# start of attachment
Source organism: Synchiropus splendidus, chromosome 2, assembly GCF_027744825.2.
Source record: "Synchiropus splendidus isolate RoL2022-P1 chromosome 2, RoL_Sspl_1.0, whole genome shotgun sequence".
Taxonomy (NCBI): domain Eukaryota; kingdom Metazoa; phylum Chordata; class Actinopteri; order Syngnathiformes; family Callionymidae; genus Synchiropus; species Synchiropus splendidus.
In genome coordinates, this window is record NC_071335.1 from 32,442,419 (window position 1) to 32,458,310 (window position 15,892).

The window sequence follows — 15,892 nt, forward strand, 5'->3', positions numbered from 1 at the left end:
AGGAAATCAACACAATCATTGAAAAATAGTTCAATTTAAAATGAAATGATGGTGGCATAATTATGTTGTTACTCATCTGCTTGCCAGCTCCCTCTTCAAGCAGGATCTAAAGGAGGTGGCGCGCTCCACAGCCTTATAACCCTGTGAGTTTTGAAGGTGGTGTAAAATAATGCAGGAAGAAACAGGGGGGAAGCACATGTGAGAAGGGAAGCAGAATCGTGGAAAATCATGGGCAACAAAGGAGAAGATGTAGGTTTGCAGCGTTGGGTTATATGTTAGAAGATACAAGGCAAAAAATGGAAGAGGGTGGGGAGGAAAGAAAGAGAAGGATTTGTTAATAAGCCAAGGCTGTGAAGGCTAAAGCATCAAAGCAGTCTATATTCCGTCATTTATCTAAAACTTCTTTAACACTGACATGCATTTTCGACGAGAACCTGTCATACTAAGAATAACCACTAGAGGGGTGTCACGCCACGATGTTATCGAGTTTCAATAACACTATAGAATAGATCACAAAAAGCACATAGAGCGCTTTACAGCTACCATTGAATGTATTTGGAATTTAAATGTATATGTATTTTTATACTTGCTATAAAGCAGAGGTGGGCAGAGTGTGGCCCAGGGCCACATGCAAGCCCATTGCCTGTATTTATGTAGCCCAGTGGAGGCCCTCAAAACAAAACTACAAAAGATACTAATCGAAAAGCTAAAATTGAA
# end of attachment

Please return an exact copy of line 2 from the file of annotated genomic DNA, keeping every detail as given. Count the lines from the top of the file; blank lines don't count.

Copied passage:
Source record: "Synchiropus splendidus isolate RoL2022-P1 chromosome 2, RoL_Sspl_1.0, whole genome shotgun sequence".